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  • Chapter 11 Developing and Managing Products

Transcript

  • 1. Create the Product
  • 2. What is a Product?
    • Physical Objects
    • Services
    • Events
    • Persons
    • Places
    • Organizations
    • Ideas
    • Combinations of above
    • Anything that can be acquired, used, consumed, adopted or enjoyed to satisfy a want or need
    • The starting point of the Marketing Mix
  • 3. Build a Better Mousetrap
    • Value proposition: Benefits consumers receive when buying a good or service
      • Tangible vs. intangible
      • Durable vs. nondurable
  • 4. Product Layers Brand Name Quality Level Packaging Design Features Delivery & Credit Installation Warranty After- Sale Service Core Benefit or Service Actual Product Core Product Augmented Product
  • 5. Product Classifications
    • Unsought Products
    • New innovations
    • Little interest until need arises
    • Much advertising & personal
    • selling
    • Specialty Products
    • Special purchase efforts
    • High $/unique characteristics
    • Brand identification
    • Few purchase locations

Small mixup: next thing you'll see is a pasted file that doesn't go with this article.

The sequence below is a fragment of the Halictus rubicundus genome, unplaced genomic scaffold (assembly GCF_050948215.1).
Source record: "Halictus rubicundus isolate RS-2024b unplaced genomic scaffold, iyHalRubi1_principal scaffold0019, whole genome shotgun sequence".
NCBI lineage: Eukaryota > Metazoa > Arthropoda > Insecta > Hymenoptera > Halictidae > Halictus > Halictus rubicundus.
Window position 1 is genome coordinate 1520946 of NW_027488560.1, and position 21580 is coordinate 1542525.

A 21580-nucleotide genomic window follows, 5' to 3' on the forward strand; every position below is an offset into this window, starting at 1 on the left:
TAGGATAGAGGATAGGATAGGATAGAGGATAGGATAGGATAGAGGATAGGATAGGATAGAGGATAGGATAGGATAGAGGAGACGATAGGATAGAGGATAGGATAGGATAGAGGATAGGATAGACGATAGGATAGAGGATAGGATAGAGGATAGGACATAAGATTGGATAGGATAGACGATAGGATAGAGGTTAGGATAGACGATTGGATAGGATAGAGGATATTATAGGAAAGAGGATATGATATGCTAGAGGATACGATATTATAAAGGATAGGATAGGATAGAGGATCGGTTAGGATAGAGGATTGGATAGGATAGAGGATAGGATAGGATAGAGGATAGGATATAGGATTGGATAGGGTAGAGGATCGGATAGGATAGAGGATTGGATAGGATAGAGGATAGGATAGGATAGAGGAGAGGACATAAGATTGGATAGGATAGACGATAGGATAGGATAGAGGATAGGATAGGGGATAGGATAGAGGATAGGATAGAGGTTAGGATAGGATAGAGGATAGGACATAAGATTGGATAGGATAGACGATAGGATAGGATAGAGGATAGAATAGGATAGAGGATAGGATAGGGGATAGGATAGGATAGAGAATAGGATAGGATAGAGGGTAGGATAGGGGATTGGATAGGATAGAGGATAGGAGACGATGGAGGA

• Shopping Products
    • Buy less frequently
    • Higher price
    • Fewer purchase locations
    • Comparison shop
    • Convenience Products
    • Buy frequently & immediately
    • Low priced
    • Mass advertising
    • Many purchase locations
  • 6. Product Group Activity
    • Unsought products often call to mind situations that a consumer would like to ignore.
    • Break into small groups and select an example of an unsought product.
    • Suggest a Marketing approach to get consumers interested in, and ultimately purchase, such a product?
    • How does ethics factor in to promoting this product?
  • 7. Business-to-Business Produc ts
    • Classified by how organizations use them
    • Equipment
    • Maintenance, repair & operating (MRO)
    • Raw materials
    • Processed materials
    • Specialized services
    • Component parts
  • 8. Other Marketable Entities Profit (businesses) & nonprofit (schools & churches) Public health, environmental, family planning, etc. Politicians, entertainers, sports figures, doctors & lawyers Organizations Persons Places Business sites & tourism Ideas
  • 9. “ New and Improved”
    • Innovation: A product that customers perceive to be new & different from existing products
    • The Federal Trade Commission says:
      • A product must be entirely new or changed significantly to be called “new” and